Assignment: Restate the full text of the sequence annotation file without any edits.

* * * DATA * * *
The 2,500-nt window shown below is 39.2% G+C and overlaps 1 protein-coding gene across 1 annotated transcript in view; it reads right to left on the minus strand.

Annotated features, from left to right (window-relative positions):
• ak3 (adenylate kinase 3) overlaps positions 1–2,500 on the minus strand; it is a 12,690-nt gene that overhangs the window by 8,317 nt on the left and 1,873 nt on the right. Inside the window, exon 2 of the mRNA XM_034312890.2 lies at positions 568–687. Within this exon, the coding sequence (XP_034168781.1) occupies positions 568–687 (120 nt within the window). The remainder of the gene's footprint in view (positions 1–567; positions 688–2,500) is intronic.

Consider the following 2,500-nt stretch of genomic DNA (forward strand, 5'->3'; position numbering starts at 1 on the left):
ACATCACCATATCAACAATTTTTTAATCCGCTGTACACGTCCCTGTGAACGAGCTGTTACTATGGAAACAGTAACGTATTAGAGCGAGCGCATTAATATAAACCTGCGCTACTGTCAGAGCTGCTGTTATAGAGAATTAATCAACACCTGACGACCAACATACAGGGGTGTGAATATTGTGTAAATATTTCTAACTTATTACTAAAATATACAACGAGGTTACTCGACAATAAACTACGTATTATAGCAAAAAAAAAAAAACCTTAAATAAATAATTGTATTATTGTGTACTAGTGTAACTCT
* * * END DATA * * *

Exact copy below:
The 2,500-nt window shown below is 39.2% G+C and overlaps 1 protein-coding gene across 1 annotated transcript in view; it reads right to left on the minus strand.

Annotated features, from left to right (window-relative positions):
• ak3 (adenylate kinase 3) overlaps positions 1–2,500 on the minus strand; it is a 12,690-nt gene that overhangs the window by 8,317 nt on the left and 1,873 nt on the right. Inside the window, exon 2 of the mRNA XM_034312890.2 lies at positions 568–687. Within this exon, the coding sequence (XP_034168781.1) occupies positions 568–687 (120 nt within the window). The remainder of the gene's footprint in view (positions 1–567; positions 688–2,500) is intronic.

Consider the following 2,500-nt stretch of genomic DNA (forward strand, 5'->3'; position numbering starts at 1 on the left):
ACATCACCATATCAACAATTTTTTAATCCGCTGTACACGTCCCTGTGAACGAGCTGTTACTATGGAAACAGTAACGTATTAGAGCGAGCGCATTAATATAAACCTGCGCTACTGTCAGAGCTGCTGTTATAGAGAATTAATCAACACCTGACGACCAACATACAGGGGTGTGAATATTGTGTAAATATTTCTAACTTATTACTAAAATATACAACGAGGTTACTCGACAATAAACTACGTATTATAGCAAAAAAAAAAAAACCTTAAATAAATAATTGTATTATTGTGTACTAGTGTAACTCT